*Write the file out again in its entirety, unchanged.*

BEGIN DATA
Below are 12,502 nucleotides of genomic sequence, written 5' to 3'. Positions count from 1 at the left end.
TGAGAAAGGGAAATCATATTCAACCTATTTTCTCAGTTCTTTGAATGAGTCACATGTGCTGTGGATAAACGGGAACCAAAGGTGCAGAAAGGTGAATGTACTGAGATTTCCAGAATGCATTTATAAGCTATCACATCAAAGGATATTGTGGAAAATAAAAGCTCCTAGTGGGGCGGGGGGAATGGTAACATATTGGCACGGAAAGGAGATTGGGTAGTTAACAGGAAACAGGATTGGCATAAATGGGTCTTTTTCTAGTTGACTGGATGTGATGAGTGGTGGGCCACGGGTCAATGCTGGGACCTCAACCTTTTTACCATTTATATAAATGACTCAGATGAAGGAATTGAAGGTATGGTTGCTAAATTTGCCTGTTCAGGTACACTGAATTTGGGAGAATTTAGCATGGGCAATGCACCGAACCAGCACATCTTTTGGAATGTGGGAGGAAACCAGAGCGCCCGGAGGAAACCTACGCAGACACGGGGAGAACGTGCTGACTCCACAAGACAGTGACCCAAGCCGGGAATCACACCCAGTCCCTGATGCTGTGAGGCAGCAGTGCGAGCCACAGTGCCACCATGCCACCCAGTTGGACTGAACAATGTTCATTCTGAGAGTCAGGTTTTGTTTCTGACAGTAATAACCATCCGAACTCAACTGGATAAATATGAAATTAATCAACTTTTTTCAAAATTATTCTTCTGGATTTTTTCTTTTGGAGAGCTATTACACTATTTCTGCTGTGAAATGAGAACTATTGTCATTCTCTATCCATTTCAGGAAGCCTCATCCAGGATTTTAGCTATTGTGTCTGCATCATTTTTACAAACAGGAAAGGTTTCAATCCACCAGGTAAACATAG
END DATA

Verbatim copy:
Below are 12,502 nucleotides of genomic sequence, written 5' to 3'. Positions count from 1 at the left end.
TGAGAAAGGGAAATCATATTCAACCTATTTTCTCAGTTCTTTGAATGAGTCACATGTGCTGTGGATAAACGGGAACCAAAGGTGCAGAAAGGTGAATGTACTGAGATTTCCAGAATGCATTTATAAGCTATCACATCAAAGGATATTGTGGAAAATAAAAGCTCCTAGTGGGGCGGGGGGAATGGTAACATATTGGCACGGAAAGGAGATTGGGTAGTTAACAGGAAACAGGATTGGCATAAATGGGTCTTTTTCTAGTTGACTGGATGTGATGAGTGGTGGGCCACGGGTCAATGCTGGGACCTCAACCTTTTTACCATTTATATAAATGACTCAGATGAAGGAATTGAAGGTATGGTTGCTAAATTTGCCTGTTCAGGTACACTGAATTTGGGAGAATTTAGCATGGGCAATGCACCGAACCAGCACATCTTTTGGAATGTGGGAGGAAACCAGAGCGCCCGGAGGAAACCTACGCAGACACGGGGAGAACGTGCTGACTCCACAAGACAGTGACCCAAGCCGGGAATCACACCCAGTCCCTGATGCTGTGAGGCAGCAGTGCGAGCCACAGTGCCACCATGCCACCCAGTTGGACTGAACAATGTTCATTCTGAGAGTCAGGTTTTGTTTCTGACAGTAATAACCATCCGAACTCAACTGGATAAATATGAAATTAATCAACTTTTTTCAAAATTATTCTTCTGGATTTTTTCTTTTGGAGAGCTATTACACTATTTCTGCTGTGAAATGAGAACTATTGTCATTCTCTATCCATTTCAGGAAGCCTCATCCAGGATTTTAGCTATTGTGTCTGCATCATTTTTACAAACAGGAAAGGTTTCAATCCACCAGGTAAACATAG